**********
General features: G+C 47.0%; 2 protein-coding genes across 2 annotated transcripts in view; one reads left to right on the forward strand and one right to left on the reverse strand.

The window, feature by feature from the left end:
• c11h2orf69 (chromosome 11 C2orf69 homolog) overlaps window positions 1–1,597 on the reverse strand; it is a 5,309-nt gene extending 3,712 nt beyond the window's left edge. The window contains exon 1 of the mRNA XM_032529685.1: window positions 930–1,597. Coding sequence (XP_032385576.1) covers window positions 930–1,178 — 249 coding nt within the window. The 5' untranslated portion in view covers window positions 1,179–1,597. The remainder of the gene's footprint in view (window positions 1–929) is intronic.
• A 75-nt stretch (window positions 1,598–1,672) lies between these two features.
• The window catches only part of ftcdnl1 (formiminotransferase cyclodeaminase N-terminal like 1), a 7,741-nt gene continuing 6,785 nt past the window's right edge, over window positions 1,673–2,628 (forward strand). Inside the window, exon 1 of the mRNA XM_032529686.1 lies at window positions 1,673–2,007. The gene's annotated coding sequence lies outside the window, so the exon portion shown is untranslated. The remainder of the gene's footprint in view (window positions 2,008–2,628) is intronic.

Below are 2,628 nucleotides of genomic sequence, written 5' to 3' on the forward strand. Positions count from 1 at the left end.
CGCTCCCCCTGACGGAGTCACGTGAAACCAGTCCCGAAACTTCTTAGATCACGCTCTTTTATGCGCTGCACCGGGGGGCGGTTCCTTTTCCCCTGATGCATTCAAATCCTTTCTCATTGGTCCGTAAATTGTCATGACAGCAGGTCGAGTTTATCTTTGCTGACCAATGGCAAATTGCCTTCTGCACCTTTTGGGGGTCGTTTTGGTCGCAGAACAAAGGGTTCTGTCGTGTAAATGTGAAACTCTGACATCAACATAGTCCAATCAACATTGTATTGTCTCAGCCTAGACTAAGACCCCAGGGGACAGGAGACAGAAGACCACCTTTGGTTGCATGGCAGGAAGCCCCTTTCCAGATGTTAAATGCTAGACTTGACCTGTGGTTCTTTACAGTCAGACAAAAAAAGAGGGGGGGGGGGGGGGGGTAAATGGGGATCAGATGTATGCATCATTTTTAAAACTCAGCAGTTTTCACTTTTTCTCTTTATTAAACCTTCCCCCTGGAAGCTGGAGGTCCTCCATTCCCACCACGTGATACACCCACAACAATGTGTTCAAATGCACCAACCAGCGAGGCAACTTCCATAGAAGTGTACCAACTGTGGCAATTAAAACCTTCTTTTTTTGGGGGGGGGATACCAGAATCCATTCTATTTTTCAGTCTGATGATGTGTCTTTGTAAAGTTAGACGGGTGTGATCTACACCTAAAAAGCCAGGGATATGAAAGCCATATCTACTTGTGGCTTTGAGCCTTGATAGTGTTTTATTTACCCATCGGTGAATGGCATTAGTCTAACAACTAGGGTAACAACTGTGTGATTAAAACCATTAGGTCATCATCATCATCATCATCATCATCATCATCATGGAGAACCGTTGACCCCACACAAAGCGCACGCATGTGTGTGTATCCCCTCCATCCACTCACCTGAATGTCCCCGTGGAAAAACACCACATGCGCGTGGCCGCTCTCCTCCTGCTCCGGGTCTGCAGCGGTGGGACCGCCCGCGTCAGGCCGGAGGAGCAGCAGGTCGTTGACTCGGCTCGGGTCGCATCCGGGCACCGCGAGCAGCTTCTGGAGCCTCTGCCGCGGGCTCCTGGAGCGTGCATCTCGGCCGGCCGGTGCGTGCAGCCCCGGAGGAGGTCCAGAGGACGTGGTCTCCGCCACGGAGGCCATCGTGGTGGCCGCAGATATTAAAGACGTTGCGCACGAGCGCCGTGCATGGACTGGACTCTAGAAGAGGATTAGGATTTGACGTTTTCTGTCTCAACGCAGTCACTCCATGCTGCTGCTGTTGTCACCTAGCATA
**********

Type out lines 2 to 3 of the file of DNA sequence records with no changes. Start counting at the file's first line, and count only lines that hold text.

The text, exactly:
The window, feature by feature from the left end:
• c11h2orf69 (chromosome 11 C2orf69 homolog) overlaps window positions 1–1,597 on the reverse strand; it is a 5,309-nt gene extending 3,712 nt beyond the window's left edge. The window contains exon 1 of the mRNA XM_032529685.1: window positions 930–1,597. Coding sequence (XP_032385576.1) covers window positions 930–1,178 — 249 coding nt within the window. The 5' untranslated portion in view covers window positions 1,179–1,597. The remainder of the gene's footprint in view (window positions 1–929) is intronic.